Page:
Washington County Commissioner Dennis Hegberg is the latest Republican leader to lose his party's support for voting to increase taxes for transit projects.

Hegberg, the longest-serving member on the county's Board of Commissioners and its chairman, lost the party's endorsement Monday night in Hugo. He said despite the snub, he will seek reelection in District 1, which includes Forest Lake, Grant, Hugo, Mahtomedi and Scandia.

Eric Langness, a member of the Forest Lake school board, received the GOP endorsement on the first ballot.

Hegberg's vote last spring to approve a controversial, quarter-cent sales tax to fund mass transit was the main reason delegates chose not to endorse him, acknowledged John Meader, chairman of Senate District 52 for the Republicans.

Meanwhile, Langness has vowed to work to repeal the tax in Washington County if he is elected.

Hegberg became a county commissioner in 1989. He said he was disappointed but not surprised by the party's decision to endorse Langness. "The Republicans don't like the sales tax. It's a big issue," he said.

He filed his candidacy paperwork on Tuesday. It was the first day of the candidate filing period, which runs until July 15.

Technically, the county commissioner positions are nonpartisan and candidates' party affiliations do not appear on the ballot. However, party endorsements are significant because they provide candidates with access to phone lists of likely voters and financial support for campaign literature and signs.

Langness said delegates told him they liked his pledge to reverse the sales tax. "The reason I set forth is that the tax is not going to help Washington County. I see it as a wasteful source of taxpayer money for county residents," he said.

Hegberg's vote shows he's out of touch with citizens, Langness said. "If the party leads down a path of supporting candidates that claim to be Republicans but then vote differently, I think somebody needs to step up to the plate and take the endorsement and run for the office," he said.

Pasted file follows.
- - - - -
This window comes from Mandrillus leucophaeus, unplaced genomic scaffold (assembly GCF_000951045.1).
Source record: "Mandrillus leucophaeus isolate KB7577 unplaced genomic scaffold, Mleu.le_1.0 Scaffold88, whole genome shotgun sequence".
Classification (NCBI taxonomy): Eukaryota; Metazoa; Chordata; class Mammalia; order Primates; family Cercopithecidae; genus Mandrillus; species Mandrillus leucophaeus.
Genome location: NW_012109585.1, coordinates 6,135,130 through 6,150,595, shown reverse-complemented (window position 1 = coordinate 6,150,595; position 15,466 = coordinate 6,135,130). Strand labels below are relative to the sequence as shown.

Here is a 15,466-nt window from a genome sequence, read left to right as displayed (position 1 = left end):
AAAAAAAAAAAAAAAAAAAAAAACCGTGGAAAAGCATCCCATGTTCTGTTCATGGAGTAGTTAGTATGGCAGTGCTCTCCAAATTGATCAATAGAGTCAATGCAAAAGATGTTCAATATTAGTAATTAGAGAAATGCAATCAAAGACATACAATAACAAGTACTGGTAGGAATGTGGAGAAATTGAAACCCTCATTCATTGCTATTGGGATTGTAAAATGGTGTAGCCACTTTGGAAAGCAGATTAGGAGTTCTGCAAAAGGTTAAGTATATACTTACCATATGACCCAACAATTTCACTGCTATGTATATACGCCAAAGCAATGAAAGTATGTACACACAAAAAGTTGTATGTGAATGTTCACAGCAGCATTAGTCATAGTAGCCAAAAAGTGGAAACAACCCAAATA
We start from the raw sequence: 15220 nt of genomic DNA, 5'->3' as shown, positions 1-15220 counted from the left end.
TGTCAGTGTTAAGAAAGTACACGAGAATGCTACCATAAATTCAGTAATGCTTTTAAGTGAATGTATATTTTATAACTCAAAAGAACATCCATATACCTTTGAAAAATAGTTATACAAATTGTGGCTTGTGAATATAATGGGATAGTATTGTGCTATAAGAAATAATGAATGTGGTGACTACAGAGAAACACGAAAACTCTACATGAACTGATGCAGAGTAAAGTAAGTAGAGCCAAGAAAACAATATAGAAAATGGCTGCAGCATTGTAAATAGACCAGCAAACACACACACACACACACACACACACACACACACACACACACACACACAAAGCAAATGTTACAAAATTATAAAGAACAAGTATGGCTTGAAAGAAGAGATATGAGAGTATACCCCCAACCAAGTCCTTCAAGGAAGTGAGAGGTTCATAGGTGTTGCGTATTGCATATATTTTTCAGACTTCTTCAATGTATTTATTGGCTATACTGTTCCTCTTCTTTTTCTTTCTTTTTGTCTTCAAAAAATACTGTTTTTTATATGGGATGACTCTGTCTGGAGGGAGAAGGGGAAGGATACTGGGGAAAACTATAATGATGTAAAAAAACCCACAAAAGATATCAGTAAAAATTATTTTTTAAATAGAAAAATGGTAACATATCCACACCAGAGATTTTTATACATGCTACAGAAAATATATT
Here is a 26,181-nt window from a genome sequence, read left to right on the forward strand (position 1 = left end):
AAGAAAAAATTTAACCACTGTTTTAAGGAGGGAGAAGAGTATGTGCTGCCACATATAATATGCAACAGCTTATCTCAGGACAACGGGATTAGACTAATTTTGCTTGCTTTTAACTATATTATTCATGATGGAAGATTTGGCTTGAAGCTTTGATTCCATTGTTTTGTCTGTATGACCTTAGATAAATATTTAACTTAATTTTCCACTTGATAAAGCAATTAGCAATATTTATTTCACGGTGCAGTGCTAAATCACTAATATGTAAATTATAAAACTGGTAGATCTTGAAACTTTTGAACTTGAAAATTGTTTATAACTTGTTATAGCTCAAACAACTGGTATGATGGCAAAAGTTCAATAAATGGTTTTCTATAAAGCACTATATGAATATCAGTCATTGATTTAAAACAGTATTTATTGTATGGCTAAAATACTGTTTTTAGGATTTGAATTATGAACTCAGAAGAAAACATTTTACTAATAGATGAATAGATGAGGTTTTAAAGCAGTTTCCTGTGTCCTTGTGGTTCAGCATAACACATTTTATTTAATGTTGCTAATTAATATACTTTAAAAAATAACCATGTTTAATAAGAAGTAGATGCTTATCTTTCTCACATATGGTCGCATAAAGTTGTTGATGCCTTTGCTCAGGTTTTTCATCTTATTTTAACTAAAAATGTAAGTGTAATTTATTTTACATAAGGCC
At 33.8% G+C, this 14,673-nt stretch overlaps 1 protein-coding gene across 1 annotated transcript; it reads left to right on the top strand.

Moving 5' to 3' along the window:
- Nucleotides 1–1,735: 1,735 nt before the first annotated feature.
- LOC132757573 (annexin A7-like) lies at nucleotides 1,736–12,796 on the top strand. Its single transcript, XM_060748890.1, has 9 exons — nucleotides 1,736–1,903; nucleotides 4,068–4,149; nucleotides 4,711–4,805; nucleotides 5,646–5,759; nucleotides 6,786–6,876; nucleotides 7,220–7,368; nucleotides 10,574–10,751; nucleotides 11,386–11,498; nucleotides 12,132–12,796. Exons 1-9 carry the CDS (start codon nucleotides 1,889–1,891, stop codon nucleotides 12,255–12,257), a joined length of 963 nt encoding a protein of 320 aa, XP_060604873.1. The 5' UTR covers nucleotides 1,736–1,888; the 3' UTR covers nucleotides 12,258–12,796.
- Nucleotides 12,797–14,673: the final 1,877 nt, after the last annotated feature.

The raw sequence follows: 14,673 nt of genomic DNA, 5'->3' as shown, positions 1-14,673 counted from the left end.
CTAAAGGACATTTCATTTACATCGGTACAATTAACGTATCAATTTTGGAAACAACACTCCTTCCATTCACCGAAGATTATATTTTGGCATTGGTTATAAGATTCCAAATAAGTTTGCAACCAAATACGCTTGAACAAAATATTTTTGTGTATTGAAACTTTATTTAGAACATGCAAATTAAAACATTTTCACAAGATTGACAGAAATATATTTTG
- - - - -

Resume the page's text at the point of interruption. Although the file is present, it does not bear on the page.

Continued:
Hegberg defended his decision to endorse the tax. "I feel that it was a good vote and something that was necessary for the transit issues of the metro area. I think it will serve Washington County. I feel there will be express buses to Forest Lake, to Minneapolis and St. Paul, out of those funds."

Washington County Commissioner Gary Kriesel said he was disappointed by the Republican decision not to back Hegberg. "When you look at the good things that Commissioner Hegberg has brought to Forest Lake -- the library, the service center -- I just think it's bad when a party of either side would cast out a good public servant for a disagreement on one vote."

The transit tax issue divided the board of commissioners last April, with Hegberg, Myra Peterson and Dick Stafford supporting the tax and Kriesel and Bill Pulkrabek opposing it.

Kriesel is running for re-election in District 3, which includes Afton, Bayport, Oak Park Heights and Stillwater. He is not seeking party endorsement.

Stafford, appointed to the board to replace the late Gary Orth, is not running.

Allie Shah • 651-298-1550.